Except for Texas and Florida, most states of the old South have typically hovered in the lower ranges with respect to population (from 1800 to 2000). Few of these states cracked 5 million until the 1950s or 1960s, and even today none of those states have a population which exceeds 10 million people.

Texas had a growth spurt beginning around 1900, but in 1950 (postwar prosperity and immigration shifts) California finally passed Texas in population and never looked back. By the way, total US population in 1950 was “only” about 151 million.

New York’s population rapidly took off after 1800 and rose steadily, until it also was overtaken by California in the late 50s or early 60s.

POMI (Pennsylvania, Ohio, Michigan and Illinois) kinda made up a population heartland, from 1870 onwards, significantly exceeding the population of most other states.

Posted by: Alec on October 26, 2006 4:30 AM

Fun looking at population charts, isn't it? Nice to have those visuals-through-time to plant in the brain. A good graphic can be amazingly info-dense.

As for population size, etc: I like bringing up the preference-and-aesthetics thing. I'm amazed it isn't done more often. Becker and Posner, for instance -- brilliant guys -- recently compared serious notes about immigration and population. And not once (not once!) did they touch on what they might want or prefer. It was all about costs, resources, benefits, etc. Important stuff, of course. But so is the "what we want" question. I find it downright weird that Americans are so prone to avoid it, or see it as secondary. We're rich! To some extent we get to choose! Sigh: the problems and complexes Americans have with the aesthetic dimension ... A subject for another blog posting.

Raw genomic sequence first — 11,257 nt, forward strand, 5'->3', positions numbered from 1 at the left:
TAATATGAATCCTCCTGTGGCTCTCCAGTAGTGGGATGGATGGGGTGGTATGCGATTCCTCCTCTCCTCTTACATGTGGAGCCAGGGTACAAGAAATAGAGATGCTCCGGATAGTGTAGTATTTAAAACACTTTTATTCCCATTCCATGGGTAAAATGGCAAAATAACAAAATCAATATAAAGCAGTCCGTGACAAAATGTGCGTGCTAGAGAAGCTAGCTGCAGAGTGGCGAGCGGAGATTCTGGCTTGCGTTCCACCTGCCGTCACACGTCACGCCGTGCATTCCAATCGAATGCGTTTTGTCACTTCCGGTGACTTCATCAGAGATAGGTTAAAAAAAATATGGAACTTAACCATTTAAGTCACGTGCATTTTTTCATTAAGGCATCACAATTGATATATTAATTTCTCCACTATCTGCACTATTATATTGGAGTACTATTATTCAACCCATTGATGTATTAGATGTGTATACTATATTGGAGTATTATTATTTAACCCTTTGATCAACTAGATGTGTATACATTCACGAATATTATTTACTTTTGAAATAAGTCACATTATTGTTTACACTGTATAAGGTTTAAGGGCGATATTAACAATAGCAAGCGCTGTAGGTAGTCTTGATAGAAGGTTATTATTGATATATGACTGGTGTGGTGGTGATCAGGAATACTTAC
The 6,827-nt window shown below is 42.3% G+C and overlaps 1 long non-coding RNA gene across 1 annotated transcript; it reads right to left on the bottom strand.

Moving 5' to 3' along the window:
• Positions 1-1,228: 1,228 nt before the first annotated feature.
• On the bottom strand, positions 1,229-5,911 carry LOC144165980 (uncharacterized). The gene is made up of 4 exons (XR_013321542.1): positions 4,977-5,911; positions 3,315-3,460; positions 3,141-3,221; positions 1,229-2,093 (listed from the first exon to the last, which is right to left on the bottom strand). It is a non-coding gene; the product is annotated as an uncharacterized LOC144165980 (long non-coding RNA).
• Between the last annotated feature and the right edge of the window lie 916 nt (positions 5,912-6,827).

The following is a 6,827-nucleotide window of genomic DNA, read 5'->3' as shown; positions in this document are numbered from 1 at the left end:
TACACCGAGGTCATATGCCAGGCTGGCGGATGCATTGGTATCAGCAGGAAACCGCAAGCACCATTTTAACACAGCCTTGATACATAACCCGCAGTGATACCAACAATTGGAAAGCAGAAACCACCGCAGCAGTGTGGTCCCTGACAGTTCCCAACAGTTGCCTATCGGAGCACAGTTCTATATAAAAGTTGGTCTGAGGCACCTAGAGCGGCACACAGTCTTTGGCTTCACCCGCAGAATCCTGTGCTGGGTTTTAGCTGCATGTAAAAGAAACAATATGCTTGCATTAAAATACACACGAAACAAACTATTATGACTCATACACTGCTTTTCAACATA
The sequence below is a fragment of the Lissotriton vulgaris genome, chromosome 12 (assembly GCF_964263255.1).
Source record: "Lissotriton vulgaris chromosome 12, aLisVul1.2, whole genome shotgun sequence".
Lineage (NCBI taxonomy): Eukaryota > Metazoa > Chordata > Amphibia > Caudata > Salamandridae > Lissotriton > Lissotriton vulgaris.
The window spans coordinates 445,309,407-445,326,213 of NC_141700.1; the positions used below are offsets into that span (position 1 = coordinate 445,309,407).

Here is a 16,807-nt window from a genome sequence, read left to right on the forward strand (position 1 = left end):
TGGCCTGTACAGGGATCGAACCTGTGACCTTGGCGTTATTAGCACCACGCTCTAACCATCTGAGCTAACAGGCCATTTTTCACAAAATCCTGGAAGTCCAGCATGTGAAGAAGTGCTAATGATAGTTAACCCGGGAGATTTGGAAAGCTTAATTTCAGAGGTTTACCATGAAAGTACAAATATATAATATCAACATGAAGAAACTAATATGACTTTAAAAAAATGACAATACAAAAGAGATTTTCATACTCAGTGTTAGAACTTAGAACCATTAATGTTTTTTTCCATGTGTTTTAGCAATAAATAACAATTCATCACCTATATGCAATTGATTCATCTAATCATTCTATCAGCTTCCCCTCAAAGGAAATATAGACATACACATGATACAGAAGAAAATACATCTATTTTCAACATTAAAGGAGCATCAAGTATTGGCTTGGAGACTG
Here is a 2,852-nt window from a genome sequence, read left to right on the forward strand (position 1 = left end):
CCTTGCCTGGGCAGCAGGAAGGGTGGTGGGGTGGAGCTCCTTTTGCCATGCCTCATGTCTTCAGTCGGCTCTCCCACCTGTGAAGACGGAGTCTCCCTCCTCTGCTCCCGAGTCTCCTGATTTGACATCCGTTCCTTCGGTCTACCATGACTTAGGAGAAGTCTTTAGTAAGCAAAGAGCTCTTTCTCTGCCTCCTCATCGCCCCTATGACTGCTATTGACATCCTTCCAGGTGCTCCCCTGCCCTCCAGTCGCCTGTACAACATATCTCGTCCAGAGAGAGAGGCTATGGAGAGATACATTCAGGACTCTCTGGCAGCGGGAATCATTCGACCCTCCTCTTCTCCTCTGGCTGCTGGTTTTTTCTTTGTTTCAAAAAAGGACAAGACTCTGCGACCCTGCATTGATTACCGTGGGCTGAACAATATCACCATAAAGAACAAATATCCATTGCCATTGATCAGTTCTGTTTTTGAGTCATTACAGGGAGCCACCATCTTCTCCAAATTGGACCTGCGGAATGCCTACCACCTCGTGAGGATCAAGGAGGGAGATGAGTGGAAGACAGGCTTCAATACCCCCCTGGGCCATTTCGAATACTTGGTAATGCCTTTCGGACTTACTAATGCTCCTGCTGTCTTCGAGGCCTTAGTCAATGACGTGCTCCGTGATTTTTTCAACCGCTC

Anyway, as for my own prefs: I liked the US better at 200 mill myself, and 800 mill doesn't sound very appealing at all. All those newbies aren't going to be filling out Alaska and North Dakota, I suspect, or colonizing the peaks of the Rockies. Instead, already-existing-and-populous places are going to become even more so. Longer commutes, more sprawl, more congestion, more water challenges ... And, given that it looks like scads of them will be Hispanic, more and different kinds of ethnic strife and identity politics. Not very appealing. Plus I like the US as a land of a lot of wide-open spaces. It's OK with me if other people have other preferences and tastes, of course, though I may think they're nuts. But it drives me crazy that people aren't having the "Is this really what I/you/we want?" conversation.

Posted by: Michael Blowhard on October 26, 2006 11:58 AM